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  • Bruce, Judy, Justin and Sabre. I am so sorry for not getting back to you sooner. I have no excuse. However, I do want to thank you for the wonderful experience I had while at your place. Your place had to be the highlight of the trip. And thank you for making the cake for my birthday. That was so nice. Also thank you to Justin and Sabre for giving up their Sunday. By now you have probably forgotten who I am. Hello to mamasinna (?spelling) and Thankyou for all the good food. Did your son ever get his papers he needed? Should have stayed in Africa-we've had no spring and its pouring today. Looks like we may not even get a summer. No point in complaining-BUT. Also enjoyed the talks you did in the evenings around the fire. Once again thank you so much.. Regards Linda Lamb
    - Linda Lamb, Canada
Hoedspruit Accommodation
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News & Updates

Cyclone Dando- Rivers in Retrospect

Published 9 February 2012 under Travelogue • Comments: 2
Cyclone Dando- Rivers in Retrospect
The little town of Hoedspruit and the surrounding private nature reserves of Timbavati, Klaserie, and Balule that make up part of the Greater Kruger Park are situated in a fairly arid area of South Africa (It’s just this characteristic that bestows us with our converted sweet grasses.)
Rain is revered; we pray for it, dance for it, discuss it constantly and even name our children after it. The current season was proving to a wet one even before the Tropical Storm Dando made landfall, over Mozambique and then the North East of South Africa. The first we heard of the impending weather change was from our children reporting that our local Southern Cross School had alerted them to an approaching cyclone. Typical to bush folk we shrugged the warning off; perhaps an inherent mistrust of our weather bureau is to blame. The hot humid afternoon of Tuesday Jan 17th exhibited none of the mayhem to come and we went to sleep that evening to the comforting distant rumble of thunder. Throughout the night we were aware of falling rain that became progressively more persistent until the drum of rain on the roof top was joined by the sound of rushing water as run off accumulated into streams and then rivers. Sleep was infiltrated by subconscious alarm bells at dawn, joy shifting to alarm and we stared in disbelief at the dam in front of our camp which was now lapping at the deck and had pushed under the doors of the rooms at the B & B across the way. The 4 x 4 vehicle of resident patrons was already axle deep in mud and with a little help from our friends we hurriedly got them out and on their way heading for the mountain pass, travelling through swollen rivers gushing over the tar road. And still the rain came down in a constant curtain of water.  There was no wind and only distant thunder, the downpour was misleadingly benign in all but sheer volume.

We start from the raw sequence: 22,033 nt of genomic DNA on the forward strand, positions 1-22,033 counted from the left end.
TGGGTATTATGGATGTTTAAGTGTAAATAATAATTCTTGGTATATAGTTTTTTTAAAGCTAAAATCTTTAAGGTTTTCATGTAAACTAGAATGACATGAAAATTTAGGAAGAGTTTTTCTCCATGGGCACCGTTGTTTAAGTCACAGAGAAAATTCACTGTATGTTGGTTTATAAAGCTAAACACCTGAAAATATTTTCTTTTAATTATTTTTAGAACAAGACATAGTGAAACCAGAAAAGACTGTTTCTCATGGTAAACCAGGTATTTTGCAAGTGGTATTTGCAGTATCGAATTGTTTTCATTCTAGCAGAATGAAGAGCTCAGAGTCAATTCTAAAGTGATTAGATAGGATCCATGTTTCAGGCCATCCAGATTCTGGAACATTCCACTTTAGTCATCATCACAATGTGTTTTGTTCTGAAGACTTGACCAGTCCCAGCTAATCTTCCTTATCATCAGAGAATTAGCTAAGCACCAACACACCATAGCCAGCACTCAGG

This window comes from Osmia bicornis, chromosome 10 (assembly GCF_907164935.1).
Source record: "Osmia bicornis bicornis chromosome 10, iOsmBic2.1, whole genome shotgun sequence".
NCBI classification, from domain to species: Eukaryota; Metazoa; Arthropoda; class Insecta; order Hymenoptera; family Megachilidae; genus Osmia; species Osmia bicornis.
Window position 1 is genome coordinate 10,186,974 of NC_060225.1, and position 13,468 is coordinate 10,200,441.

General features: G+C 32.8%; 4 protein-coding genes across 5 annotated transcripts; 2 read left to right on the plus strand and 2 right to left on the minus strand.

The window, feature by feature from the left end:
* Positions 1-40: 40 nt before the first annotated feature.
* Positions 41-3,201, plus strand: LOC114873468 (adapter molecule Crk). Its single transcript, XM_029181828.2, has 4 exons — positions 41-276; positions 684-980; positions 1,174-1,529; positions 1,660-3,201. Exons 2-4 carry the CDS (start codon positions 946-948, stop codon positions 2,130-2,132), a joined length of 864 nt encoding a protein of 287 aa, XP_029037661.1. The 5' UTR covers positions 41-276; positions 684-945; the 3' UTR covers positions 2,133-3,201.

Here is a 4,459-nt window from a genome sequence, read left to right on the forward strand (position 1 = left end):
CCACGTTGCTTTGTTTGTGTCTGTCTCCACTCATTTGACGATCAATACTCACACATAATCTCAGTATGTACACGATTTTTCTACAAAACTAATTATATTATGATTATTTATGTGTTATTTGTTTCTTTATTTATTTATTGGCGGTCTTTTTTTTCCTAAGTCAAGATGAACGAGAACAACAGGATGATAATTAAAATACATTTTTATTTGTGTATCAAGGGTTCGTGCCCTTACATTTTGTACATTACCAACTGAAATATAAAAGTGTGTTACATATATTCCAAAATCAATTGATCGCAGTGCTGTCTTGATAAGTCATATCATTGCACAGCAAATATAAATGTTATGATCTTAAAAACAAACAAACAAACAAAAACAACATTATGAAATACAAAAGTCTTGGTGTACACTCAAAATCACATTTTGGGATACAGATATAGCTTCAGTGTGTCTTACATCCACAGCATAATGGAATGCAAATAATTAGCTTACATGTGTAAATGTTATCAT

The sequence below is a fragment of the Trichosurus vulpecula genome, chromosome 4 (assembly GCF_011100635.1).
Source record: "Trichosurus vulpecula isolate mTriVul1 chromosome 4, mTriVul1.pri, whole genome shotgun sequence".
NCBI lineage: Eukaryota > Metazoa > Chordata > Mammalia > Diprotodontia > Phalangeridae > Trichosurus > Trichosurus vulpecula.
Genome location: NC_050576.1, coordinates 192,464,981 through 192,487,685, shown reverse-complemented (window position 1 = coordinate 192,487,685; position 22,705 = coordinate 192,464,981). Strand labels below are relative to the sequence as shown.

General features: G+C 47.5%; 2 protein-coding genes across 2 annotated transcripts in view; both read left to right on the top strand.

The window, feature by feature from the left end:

The small local community on our side of town instinctively sought out the refuse and companionship of the bush pub where we gathered under the thatch and watched the river rising. Soon the debris had collected at the bridge, slowing down the flow and causing the water to spread out, bursting its banks. Household goods and furniture were carried along by the brown swirl and we watched helpless as a parked vehicle was picked up and spun around. Still the bridge held. All communications and power was now cut off and speculation was rife. We had been notified earlier that morning that our beloved nDzuti Safari Camp was flooded with just the roof tops showing above the water and the land rover submerged. Gradually by late afternoon the sky brightened and rain slowed and paused intermittently allowing us to gingerly venture onto the bridge and marvel at the river and the volume and power of water. On many of the protruding bridge posts there was a snake of sorts that had managed to escape the torrent and cling on for dear life. Swallows were diving and swirling around us, their mud nests on the underside of the bridge ruined. Frogs leapt about and birds sang out brightly every time the sky lightened momentarily. Slowly the river subsided and a watery sun set on Jan 17th 2012.
During the night, out in the bush the water rose, overfull dams broke their earth walls so further flooding bursting rivers, roads became waterways and many folk had to hurriedly leave their beds to climb to a higher spot. The helicopters started at dawn, lifting stranded families from rocky islands in the stream or a yielding tree top. With the roads closed and the communications and power down it is a wonder they knew where to look.   For a few families living out in the bush(including our close friends Bruce and Tee McDonald) the cyclone and ensuing flood changed their lives irreversibly as they lost their homes, possessions and even their livelihood. Rebuilding of lodges is a lengthy process and some may decide to simply close shop. The air force base in Hoedspruit and the local municipality together with some concerned citizens distributed food and water to isolated areas. Here in the bush, weeks later the seep lines still ooze water out of the ground, the roads are deeply rutted and many river crossing are still impassable. The debris of numerous safari camps litter the flood plains of the major rivers and unrecognisable articles of clothing flutter in tree tops. The bush is a verdant green, sparkling and clean, the grass no longer lying flat but standing proud and tall- Even to those of us who witnessed the deluge, it almost looks like it never happened!    

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